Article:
Rumors had it that it won his father the Mbooni seat in Kenya’s general elections. That he was able to penetrate all corners of the constituency without issues and that he could also carry a lot of gifts too. He said he was as strong as the 504, and that he would be able to visit them unlike his competitors whose Datsuns’ kept getting stuck in the hills. He was now an MP and had bought a few more cars which he kept at their Nairobi home but when at ‘home’, he went in his 504.
“Dad, it’s beautiful, thanks,” he replied clutching it to his heart. He forgot all he had felt earlier and even sat on his bed. His father was pleased. He told him to go play with it outside as Kavuo made dinner. He seemed to be in high spirits, not the ones on his breath.
Next morning, Steve was woken up by a silent hush, something seemed out of order. The festivities of yesterday and the gay mood was gone. He could hear clunking of cutlery below but he could not smell the usual frying bacon. He went downstairs still in pajamas and bad breath. “Come have your tea, Dad and your sister have already gone to the hospital. Why do sleep so much anyway?” Kavuo asked pulling his hand.
He was bewildered by her action. He sat and after a thought, “Who will take me? I also want to go!” he asked rather rhetorically. “The driver was told to take you when you get up. Now have a quick bath and come back.” She barked. He ate very fast, got half bathed and went straight to the parking with his 504 toy still in his hand.
The driver drove him down the winding road to the only dispensary in the market and entire constituency. He had heard rumors that the big hospital money was ‘eaten’ by his father. It was the money he used to campaign for the second term. The fact that he could have taken her to Nairobi never dawned on him. Then the thought he had buried came back as they passed the spot he had seen his dad the previous day. The bad feeling came all over him.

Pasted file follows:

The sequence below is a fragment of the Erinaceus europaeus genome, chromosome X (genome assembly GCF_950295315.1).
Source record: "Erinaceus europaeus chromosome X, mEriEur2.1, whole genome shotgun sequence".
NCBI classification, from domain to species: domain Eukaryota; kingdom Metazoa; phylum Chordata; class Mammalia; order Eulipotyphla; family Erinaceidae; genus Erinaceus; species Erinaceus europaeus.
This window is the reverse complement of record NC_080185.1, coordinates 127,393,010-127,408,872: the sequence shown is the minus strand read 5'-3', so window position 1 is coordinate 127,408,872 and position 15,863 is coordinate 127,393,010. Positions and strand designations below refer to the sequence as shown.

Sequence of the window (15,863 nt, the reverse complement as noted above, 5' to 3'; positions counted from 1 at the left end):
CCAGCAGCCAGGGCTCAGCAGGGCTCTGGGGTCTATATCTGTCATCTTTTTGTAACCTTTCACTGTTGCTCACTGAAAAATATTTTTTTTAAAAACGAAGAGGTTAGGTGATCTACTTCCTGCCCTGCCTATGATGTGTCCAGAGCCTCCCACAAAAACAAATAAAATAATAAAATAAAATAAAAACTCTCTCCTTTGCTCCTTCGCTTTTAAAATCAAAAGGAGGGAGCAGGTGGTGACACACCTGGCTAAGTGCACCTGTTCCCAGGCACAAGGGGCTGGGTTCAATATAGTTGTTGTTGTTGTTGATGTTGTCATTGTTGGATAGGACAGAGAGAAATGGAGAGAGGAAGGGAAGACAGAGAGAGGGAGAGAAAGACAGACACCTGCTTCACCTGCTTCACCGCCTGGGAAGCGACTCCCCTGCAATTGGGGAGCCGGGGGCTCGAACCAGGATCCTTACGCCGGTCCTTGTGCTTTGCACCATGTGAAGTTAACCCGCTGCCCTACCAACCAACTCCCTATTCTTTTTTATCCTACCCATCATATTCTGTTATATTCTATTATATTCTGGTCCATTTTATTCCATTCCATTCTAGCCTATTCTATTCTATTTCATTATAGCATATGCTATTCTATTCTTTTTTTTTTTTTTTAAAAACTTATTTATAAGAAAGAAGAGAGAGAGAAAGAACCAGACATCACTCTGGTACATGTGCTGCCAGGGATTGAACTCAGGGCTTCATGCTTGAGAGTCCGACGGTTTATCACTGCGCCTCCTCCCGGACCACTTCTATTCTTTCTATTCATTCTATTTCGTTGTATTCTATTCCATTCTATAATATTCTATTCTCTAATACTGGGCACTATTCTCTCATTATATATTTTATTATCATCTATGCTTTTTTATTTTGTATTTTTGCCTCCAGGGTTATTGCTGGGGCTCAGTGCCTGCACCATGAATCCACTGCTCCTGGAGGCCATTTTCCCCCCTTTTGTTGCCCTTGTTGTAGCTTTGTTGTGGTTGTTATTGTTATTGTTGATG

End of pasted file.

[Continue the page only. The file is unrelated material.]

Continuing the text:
“Is it true that he used the money to take away the teacher’s beautiful wife?” He thought. But he had seen her in his dad’s car yesterday. The people said the 504 carried a lot of girls and women. The driver and even their housekeeper kept talking about it when he was pretending to sleep on the lawn after lunch. He wondered why dad had taken the teacher’s wife if he loved mum. Mum was sick and dad seemed happy with another woman.
They passed the dispensary gate and went inside. He could see his sister crying. His father bowed in grief. Steve suddenly fainted. When he woke up, the nurse gave him a small pill. “This should calm him down.” She told his dad as they left.
Back at his room, he sat pensively staring out of the window. He started to reorganize everything he had heard the housekeeper, watchman and driver gossip about; that the teacher’s wife had a strange disease she had ‘given’ mum and dad. “That’s how mum died, but dad is not sick!” He thought. He could not fathom how, but since he had heard of witchcraft he imagined it was possible for one to ‘send’ a disease to another. He felt a sudden overwhelming resentment towards the teacher’s wife and his dad. He wanted to revenge. He wanted to make them pay for her death. Looking out of the window, he clutched the 504 toy, looked at it for a while and smashed it on the wall. Then he felt calm, he felt strong and invincible. He slowly drifted to sleep. He felt as if MP 504 was gone!
©Titus Kaloki 2011
This short story was submitted into the Storymoja Urban Narratives : Peugeot 504 Short story Contest. Please comment on the short story for the author’s benefit and then vote on the story. On a scale of 1 to 10, with 1 being weak and 10 being excellent, please indicate where you rank this story. Points will be tallied on the 22nd of May, and the winner announced on the 23rd of May 2009.